1. Fix Leaks – Inspect shower heads and faucets for leaks. A single dripping faucet can waste hundreds of gallons of water in a year. Check toilets for leaks by adding several drops of food coloring to the toilet tank. If the tank is leaking, colored water will appear in the toilet bowl.

2. Test Your Sump Pump – Test the sump pump by pouring a bucket of water into the sump pump pit. The pump should turn on immediately, remove the water, then turn off.

3. Sewer & Drain Maintenance – Check that all drains have strainers to prevent debris clogging the drain lines. Schedule a sewer line inspection. A video sewer line inspection will help to find the small issues before they become a major problem.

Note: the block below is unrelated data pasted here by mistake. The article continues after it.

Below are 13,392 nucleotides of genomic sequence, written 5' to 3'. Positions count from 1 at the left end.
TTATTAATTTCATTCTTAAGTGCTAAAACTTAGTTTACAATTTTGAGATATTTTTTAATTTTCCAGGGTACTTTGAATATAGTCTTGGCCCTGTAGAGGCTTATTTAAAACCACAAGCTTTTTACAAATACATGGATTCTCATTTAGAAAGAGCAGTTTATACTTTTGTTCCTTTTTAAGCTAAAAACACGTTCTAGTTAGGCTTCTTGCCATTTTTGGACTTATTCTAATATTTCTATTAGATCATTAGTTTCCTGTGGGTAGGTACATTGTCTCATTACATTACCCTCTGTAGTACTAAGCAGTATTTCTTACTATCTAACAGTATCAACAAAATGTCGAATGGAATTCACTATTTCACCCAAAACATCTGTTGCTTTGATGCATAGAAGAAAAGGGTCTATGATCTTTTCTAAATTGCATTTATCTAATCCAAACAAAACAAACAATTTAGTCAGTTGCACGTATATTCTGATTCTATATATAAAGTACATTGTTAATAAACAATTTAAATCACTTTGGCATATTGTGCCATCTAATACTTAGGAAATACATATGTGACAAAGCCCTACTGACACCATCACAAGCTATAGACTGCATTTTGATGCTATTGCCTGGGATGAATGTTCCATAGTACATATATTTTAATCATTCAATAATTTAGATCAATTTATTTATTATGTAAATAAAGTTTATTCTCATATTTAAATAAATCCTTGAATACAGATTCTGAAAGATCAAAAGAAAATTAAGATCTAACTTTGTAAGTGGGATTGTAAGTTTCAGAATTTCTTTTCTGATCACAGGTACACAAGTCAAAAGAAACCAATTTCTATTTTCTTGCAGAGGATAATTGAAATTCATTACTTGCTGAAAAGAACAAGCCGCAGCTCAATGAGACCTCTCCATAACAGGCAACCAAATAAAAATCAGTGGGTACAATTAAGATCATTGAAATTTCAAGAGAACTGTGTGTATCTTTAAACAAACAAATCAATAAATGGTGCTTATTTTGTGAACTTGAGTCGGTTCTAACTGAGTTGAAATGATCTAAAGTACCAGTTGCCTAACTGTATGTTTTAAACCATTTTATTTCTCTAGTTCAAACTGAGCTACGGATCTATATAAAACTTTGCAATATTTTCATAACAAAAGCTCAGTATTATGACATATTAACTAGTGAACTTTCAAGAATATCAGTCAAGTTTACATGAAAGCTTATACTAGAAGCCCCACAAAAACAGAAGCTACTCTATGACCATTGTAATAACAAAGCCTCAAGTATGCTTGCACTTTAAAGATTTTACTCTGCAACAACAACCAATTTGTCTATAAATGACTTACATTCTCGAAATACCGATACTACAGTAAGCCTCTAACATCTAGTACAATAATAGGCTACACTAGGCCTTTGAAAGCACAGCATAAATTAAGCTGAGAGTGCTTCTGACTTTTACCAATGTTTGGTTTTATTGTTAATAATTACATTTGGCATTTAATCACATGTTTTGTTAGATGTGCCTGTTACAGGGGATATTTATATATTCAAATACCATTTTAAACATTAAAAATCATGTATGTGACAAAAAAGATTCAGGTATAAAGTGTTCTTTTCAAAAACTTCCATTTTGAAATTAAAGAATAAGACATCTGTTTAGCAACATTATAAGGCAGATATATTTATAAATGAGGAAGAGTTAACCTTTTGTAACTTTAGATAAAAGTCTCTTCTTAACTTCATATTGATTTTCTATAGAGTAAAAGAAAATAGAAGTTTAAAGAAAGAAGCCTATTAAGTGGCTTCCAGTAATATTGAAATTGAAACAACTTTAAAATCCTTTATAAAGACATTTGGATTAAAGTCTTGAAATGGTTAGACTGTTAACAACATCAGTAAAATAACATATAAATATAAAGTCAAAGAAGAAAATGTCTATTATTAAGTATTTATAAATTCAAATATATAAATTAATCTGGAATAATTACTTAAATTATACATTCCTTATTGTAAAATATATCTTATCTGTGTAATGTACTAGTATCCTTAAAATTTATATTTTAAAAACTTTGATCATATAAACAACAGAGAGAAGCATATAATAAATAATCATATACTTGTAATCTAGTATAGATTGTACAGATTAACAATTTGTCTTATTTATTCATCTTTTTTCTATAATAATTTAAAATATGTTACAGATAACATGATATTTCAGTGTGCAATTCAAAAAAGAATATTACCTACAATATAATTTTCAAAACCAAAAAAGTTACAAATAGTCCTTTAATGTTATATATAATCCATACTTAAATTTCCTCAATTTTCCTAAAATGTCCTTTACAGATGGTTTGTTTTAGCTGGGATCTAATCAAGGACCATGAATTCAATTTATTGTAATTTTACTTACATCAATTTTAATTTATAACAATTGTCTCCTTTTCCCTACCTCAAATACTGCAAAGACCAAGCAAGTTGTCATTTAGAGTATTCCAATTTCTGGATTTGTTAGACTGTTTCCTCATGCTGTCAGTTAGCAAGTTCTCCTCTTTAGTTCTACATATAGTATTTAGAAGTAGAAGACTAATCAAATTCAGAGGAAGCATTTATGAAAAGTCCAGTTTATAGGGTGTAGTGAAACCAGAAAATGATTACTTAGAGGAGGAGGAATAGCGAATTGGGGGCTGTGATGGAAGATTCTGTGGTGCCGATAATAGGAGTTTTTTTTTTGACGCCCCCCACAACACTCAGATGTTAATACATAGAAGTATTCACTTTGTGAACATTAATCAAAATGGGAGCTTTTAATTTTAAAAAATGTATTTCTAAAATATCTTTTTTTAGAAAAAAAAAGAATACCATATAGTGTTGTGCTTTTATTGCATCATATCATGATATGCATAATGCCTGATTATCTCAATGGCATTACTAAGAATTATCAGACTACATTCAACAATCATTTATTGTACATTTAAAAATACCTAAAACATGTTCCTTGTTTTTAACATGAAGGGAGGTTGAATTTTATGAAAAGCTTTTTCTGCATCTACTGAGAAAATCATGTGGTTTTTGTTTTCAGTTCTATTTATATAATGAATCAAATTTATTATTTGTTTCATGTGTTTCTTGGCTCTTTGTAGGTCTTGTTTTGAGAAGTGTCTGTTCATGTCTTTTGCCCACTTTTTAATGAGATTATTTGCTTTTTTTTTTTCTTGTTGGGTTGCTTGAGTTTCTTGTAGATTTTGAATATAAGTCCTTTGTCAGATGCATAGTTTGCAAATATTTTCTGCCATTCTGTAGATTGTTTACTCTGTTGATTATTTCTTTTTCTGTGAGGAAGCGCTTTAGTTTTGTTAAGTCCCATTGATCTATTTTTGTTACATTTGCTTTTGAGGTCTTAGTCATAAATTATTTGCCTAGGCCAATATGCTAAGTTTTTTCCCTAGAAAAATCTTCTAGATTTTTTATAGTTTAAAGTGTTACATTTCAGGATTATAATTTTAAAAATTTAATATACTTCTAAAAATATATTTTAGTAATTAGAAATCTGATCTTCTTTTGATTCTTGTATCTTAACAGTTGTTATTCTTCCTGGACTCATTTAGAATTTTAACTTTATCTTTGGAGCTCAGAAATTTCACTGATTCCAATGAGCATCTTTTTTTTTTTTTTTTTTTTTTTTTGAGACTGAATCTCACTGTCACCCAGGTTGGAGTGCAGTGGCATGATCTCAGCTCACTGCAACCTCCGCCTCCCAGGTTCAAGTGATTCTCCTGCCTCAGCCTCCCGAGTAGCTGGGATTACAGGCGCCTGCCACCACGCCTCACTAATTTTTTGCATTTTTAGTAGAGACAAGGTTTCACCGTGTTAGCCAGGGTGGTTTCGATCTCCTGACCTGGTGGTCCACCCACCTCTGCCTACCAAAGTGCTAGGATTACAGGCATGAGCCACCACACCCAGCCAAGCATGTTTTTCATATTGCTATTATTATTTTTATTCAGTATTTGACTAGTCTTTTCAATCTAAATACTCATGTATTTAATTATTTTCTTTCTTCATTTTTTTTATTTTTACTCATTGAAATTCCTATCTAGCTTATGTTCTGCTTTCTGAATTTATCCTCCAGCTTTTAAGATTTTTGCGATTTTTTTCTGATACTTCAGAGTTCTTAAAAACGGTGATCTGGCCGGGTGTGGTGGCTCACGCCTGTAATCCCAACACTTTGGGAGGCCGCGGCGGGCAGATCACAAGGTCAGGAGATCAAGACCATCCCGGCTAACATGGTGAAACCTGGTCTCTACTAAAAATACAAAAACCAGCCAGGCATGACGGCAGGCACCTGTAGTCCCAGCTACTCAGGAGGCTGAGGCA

4. Make Sure Plumbing Systems Are Regularly Used – Exercising faucets and water valves under sinks and toilets will prevent them from sticking from underuse.

5. Maintain Your Water Heater – Drain a few gallons from the water heater tank to remove sediment, which reduces heating efficiency and can shorten the life of the water heater. Check with your water heater manufacturer’s instructions for your specific make/model.

6. Have Your Sewer Line Inspected – Over time sewer lines are suitable to damage from tree root intrusion and ground movement. A video sewer line inspection can help find the small problems before they result in major damage.

Checking and fixing issues now can save you thousands of dollars in fees and repairs later.

For more information, visit our website at Biowashing.com